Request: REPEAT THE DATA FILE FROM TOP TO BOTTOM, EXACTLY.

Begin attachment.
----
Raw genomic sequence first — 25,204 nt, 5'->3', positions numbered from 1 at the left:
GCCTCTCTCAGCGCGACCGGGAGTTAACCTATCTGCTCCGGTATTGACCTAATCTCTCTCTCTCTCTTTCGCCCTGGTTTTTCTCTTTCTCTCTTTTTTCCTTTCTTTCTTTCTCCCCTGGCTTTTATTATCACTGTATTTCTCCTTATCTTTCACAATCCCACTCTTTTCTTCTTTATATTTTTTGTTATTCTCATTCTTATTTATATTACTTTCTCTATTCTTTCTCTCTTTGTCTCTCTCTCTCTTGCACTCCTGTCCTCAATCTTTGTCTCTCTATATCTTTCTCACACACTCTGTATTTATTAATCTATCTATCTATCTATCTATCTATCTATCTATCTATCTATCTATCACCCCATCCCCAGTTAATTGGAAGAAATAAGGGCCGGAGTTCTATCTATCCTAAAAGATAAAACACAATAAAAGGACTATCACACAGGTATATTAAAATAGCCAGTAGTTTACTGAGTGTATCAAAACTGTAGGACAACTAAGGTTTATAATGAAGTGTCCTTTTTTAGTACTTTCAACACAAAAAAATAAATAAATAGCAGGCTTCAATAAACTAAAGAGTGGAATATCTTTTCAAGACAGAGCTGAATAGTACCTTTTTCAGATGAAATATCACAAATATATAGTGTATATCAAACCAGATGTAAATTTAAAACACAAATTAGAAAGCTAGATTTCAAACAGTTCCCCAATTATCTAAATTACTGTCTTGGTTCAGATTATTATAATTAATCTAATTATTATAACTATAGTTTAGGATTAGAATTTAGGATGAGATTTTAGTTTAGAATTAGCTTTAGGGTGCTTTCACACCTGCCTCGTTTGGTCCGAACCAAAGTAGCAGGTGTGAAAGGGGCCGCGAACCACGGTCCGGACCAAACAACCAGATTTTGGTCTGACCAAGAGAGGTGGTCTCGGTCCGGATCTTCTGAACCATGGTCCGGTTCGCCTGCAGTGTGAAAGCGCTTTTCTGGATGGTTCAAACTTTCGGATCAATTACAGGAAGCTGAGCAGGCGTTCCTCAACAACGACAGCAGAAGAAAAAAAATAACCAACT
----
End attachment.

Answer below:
Raw genomic sequence first — 25,204 nt, 5'->3', positions numbered from 1 at the left:
GCCTCTCTCAGCGCGACCGGGAGTTAACCTATCTGCTCCGGTATTGACCTAATCTCTCTCTCTCTCTTTCGCCCTGGTTTTTCTCTTTCTCTCTTTTTTCCTTTCTTTCTTTCTCCCCTGGCTTTTATTATCACTGTATTTCTCCTTATCTTTCACAATCCCACTCTTTTCTTCTTTATATTTTTTGTTATTCTCATTCTTATTTATATTACTTTCTCTATTCTTTCTCTCTTTGTCTCTCTCTCTCTTGCACTCCTGTCCTCAATCTTTGTCTCTCTATATCTTTCTCACACACTCTGTATTTATTAATCTATCTATCTATCTATCTATCTATCTATCTATCTATCTATCTATCACCCCATCCCCAGTTAATTGGAAGAAATAAGGGCCGGAGTTCTATCTATCCTAAAAGATAAAACACAATAAAAGGACTATCACACAGGTATATTAAAATAGCCAGTAGTTTACTGAGTGTATCAAAACTGTAGGACAACTAAGGTTTATAATGAAGTGTCCTTTTTTAGTACTTTCAACACAAAAAAATAAATAAATAGCAGGCTTCAATAAACTAAAGAGTGGAATATCTTTTCAAGACAGAGCTGAATAGTACCTTTTTCAGATGAAATATCACAAATATATAGTGTATATCAAACCAGATGTAAATTTAAAACACAAATTAGAAAGCTAGATTTCAAACAGTTCCCCAATTATCTAAATTACTGTCTTGGTTCAGATTATTATAATTAATCTAATTATTATAACTATAGTTTAGGATTAGAATTTAGGATGAGATTTTAGTTTAGAATTAGCTTTAGGGTGCTTTCACACCTGCCTCGTTTGGTCCGAACCAAAGTAGCAGGTGTGAAAGGGGCCGCGAACCACGGTCCGGACCAAACAACCAGATTTTGGTCTGACCAAGAGAGGTGGTCTCGGTCCGGATCTTCTGAACCATGGTCCGGTTCGCCTGCAGTGTGAAAGCGCTTTTCTGGATGGTTCAAACTTTCGGATCAATTACAGGAAGCTGAGCAGGCGTTCCTCAACAACGACAGCAGAAGAAAAAAAATAACCAACT